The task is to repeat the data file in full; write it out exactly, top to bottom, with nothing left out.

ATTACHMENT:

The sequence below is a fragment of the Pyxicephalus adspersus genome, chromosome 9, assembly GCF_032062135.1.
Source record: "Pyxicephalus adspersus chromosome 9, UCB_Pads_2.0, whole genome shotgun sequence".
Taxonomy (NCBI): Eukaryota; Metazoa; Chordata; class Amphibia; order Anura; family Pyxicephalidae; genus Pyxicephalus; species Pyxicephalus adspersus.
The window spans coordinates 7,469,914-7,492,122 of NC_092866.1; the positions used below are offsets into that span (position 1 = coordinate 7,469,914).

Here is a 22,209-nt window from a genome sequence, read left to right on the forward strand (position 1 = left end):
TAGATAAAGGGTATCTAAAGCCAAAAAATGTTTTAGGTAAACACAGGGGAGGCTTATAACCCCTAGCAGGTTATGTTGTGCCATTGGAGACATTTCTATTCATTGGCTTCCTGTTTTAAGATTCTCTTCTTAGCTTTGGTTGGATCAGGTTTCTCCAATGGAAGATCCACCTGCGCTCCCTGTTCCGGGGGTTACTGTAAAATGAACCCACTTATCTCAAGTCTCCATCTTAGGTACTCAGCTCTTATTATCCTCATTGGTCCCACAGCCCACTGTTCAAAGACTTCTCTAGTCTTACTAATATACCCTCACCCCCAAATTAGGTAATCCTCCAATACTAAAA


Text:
The sequence below is a fragment of the Pyxicephalus adspersus genome, chromosome 9, assembly GCF_032062135.1.
Source record: "Pyxicephalus adspersus chromosome 9, UCB_Pads_2.0, whole genome shotgun sequence".
Taxonomy (NCBI): Eukaryota; Metazoa; Chordata; class Amphibia; order Anura; family Pyxicephalidae; genus Pyxicephalus; species Pyxicephalus adspersus.
The window spans coordinates 7,469,914-7,492,122 of NC_092866.1; the positions used below are offsets into that span (position 1 = coordinate 7,469,914).

Here is a 22,209-nt window from a genome sequence, read left to right on the forward strand (position 1 = left end):
TAGATAAAGGGTATCTAAAGCCAAAAAATGTTTTAGGTAAACACAGGGGAGGCTTATAACCCCTAGCAGGTTATGTTGTGCCATTGGAGACATTTCTATTCATTGGCTTCCTGTTTTAAGATTCTCTTCTTAGCTTTGGTTGGATCAGGTTTCTCCAATGGAAGATCCACCTGCGCTCCCTGTTCCGGGGGTTACTGTAAAATGAACCCACTTATCTCAAGTCTCCATCTTAGGTACTCAGCTCTTATTATCCTCATTGGTCCCACAGCCCACTGTTCAAAGACTTCTCTAGTCTTACTAATATACCCTCACCCCCAAATTAGGTAATCCTCCAATACTAAAA